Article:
Like most town squares, the community of Glen Rose grew up around the county courthouse square. Today, the square is surrounded by antique and other specialty stores as well as some fun eating establishments.
The Somervell County Courthouse was built in 1893 from native limestone. The previous courthouse on this site, completed in 1882, burned in 1893 along with important records. This courthouse has a fireproof vault. The county was named for General Alexander Somervell (1796-1854) who was a Texas soldier, colonist and statesman.
In front of the courthouse there is a bronze statue entitled “Barnard’s of the Brazos – First Family of Glen Rose.” This statue pays tribute to Charles and Juana Barnard, the founders of Glen Rose.
Shoo-fly Soda Shop has a full service soda bar. They serve up handmade shakes and malts, along with lots of other sweet treats. You know ice cream is my weakness!
Even though I don’t eat pie anymore, I had to go in Pie Peddlers and check them out. The smell was incredible and hard to resist!
You can also find restaurants, like Riverhouse Grill, within walking distance of the town square. In spite of some hiccups there, I thoroughly enjoyed my meal and time there.
Big Rocks Park
The boulders at Big Rocks Park are HUGE. They are the result of the rise and fall of floodwaters of the Paluxy River cutting through the limestone. The river was low when I was there but this is a popular place to cool off in the heat of summer when the river is running. Entrance to the park is free and there is lots of parking. Covered tables offer a place to enjoy a picnic or just rest and take in the beauty of the river.
There’s a small lake behind the dam that is stocked with rainbow trout each winter.
Oakdale Park and Plunge Pool
Last year, when I was RVing from California to Texas, I stumbled upon Oakdale Park through Passport America. I was stopping in Glen Rose, Texas, to see a friend compete in the Extreme Cowboy competition and Oakdale Park was the official campground for the event.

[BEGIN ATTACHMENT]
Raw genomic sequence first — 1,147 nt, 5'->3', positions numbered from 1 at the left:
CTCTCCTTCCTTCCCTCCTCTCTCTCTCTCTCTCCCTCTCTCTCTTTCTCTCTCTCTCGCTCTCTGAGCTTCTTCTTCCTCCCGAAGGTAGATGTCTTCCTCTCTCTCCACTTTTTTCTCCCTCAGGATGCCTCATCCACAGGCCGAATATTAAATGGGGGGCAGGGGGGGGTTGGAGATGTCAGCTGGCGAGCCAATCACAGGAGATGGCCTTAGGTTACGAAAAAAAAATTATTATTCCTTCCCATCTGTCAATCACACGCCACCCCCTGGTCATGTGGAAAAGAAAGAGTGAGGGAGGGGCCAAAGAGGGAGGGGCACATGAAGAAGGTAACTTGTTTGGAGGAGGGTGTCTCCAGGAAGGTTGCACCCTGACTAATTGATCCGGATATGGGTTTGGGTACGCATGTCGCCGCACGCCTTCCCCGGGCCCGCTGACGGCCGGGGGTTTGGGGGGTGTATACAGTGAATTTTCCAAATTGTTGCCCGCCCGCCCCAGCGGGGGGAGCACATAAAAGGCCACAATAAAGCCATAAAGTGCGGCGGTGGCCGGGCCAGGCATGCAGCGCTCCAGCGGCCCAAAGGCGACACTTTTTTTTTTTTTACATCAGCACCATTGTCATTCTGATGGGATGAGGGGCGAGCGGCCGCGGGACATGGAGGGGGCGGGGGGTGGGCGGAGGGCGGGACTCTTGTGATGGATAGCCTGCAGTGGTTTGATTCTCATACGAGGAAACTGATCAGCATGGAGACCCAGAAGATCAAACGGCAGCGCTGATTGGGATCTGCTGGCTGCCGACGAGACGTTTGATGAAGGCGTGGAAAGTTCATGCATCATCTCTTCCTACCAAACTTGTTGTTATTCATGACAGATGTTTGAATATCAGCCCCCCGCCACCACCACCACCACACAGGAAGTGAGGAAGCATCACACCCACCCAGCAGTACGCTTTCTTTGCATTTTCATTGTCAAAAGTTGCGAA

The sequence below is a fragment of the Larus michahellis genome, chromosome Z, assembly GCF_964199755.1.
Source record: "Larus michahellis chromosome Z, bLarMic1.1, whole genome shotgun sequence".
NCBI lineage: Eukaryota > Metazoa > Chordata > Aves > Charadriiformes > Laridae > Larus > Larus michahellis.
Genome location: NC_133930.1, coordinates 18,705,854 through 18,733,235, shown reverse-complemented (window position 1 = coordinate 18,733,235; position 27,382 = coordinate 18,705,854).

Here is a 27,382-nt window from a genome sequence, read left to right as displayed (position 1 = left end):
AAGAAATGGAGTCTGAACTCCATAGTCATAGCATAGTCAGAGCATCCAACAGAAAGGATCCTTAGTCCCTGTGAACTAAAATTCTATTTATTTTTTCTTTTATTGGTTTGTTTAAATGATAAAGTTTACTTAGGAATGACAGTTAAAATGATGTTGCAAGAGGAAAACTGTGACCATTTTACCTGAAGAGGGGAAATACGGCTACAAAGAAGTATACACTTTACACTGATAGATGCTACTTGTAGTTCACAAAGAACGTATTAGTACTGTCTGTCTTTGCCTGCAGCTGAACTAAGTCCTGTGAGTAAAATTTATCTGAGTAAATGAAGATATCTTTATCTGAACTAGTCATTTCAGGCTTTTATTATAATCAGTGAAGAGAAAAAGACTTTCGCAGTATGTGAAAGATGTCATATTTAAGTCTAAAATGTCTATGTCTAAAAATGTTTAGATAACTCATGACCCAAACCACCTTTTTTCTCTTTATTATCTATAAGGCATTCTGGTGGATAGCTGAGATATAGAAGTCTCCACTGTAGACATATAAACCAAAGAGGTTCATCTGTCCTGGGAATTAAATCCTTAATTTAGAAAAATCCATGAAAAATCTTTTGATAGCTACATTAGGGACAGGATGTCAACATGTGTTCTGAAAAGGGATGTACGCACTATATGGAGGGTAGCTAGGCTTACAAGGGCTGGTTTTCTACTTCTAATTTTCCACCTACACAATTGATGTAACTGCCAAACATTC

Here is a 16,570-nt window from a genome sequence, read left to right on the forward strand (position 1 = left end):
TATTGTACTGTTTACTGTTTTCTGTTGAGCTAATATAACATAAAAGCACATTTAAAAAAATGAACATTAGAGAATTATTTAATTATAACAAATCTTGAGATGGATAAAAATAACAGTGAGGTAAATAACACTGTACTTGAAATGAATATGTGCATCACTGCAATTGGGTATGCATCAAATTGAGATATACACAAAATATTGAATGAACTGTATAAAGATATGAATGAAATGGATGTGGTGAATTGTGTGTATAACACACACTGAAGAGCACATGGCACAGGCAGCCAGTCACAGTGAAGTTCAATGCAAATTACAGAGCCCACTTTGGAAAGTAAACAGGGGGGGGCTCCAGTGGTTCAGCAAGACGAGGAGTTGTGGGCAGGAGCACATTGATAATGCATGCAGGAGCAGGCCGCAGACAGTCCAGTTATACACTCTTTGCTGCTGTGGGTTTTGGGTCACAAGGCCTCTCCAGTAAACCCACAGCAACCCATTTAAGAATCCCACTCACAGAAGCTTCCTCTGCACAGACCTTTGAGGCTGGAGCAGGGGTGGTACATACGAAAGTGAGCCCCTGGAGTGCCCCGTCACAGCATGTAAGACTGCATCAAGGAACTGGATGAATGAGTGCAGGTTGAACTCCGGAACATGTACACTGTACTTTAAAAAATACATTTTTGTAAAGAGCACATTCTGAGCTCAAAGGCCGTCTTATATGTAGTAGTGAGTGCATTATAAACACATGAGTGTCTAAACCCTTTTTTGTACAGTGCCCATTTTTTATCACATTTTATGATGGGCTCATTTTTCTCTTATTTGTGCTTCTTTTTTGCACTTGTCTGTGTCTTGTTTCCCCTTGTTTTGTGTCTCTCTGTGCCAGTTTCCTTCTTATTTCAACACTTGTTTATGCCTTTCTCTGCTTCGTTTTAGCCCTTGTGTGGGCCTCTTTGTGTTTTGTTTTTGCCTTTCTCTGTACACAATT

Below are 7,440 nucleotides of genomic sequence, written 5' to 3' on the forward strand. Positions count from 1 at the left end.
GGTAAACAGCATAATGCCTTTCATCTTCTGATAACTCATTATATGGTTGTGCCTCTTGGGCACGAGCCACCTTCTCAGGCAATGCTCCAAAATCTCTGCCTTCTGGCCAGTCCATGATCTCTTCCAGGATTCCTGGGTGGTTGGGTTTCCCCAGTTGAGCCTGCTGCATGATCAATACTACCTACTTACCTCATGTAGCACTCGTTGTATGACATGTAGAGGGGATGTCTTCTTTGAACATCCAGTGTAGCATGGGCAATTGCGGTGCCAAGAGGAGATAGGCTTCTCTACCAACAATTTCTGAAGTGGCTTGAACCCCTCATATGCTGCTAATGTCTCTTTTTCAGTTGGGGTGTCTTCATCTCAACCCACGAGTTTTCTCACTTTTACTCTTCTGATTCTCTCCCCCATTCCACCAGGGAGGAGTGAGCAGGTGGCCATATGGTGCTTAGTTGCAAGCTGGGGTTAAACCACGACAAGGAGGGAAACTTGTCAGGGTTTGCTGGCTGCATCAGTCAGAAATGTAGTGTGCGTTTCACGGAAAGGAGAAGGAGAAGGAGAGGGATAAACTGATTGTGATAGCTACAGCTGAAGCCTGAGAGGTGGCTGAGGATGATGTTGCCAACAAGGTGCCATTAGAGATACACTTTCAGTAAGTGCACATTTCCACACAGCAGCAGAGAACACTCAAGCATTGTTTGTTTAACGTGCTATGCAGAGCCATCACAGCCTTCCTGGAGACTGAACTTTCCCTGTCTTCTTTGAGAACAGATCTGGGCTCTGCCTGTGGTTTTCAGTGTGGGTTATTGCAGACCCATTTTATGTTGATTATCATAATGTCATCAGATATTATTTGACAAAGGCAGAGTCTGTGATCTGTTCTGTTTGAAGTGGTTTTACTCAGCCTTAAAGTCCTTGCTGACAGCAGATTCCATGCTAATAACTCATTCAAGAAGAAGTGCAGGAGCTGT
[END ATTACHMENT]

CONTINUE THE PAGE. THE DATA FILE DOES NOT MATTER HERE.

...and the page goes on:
Oakdale Park, which opened in 1925, is a great camping and RV facility just minutes from everything in Glen Rose. From March through October, there’s almost always something happening. You can enjoy the likes of free summer concerts, bluegrass jams, bluegrass and dulcimer festivals, and a chili cook-off. I seem to just miss all the festivities but may plan a trip next year to take in one of the events.
They have cabins and bunkhouses available in addition to the 120 full hook-up RV sites. They offer lots of amenities and the place is impeccably clean.
Horse and mule teams dug the 330,000 gallon pool and it is one of the largest pools in Texas. Unlike a lot of campground pools, the Plunge is a public pool. By state law, it can only be open when there are sufficient lifeguards. The lifeguards usually come from the local school so the pool is open from the end of the school year until the beginning of the next school year – usually mid-May through August – making a pretty limited season.
Attractions with Limited Hours in Glen Rose, Texas
Small towns often make it difficult for visitors to see some top attractions. If you don’t visit on the weekend, you are likely out of luck to see museums staffed by volunteers.
Creation Evidence Museum
The Creation Evidence Museum is only open Thursday through Saturday 10 am to 4 pm. I braved the rain and freezing cold wind on Thursday, my last day in Glen Rose, to visit. I am not a religious person but there are lots of thought provoking displays here in support of creation over evolution. One of their main arguments is that human footprints have been found in the same layer of sediment as dinosaurs proving humans lived at the same time. These prints have supposedly been authenticated. Admission to the museum is $6.
Somervell County Museum
This county museum is only open on Friday and Saturday 11 am to 4 pm. Since my stay was from Monday through Thursday, I wasn’t able to visit. I was disappointed to miss it because it has great reviews on TripAdvisor. These quaint, small-town museums are always on my list of things to see.
Barnard’s Mill & Art Museum
Barnard’s Mill and Art Museum are only open Saturday 10 am to 5 pm and Sunday 1 pm to 5 pm. The art museum is part of Bernard’s Mill which was the first permanent structure built in the Glen Rose area by Charles Barnard. The oldest part was completed in 1860 and the newest part a mere 60 years ago. In 2007, the Mill Complex was donated to the Somervell History Foundation.
Have you visited Glen Rose? If so, what was your favorite thing about the area? I’d love to hear from you in the comments below!
Until next time…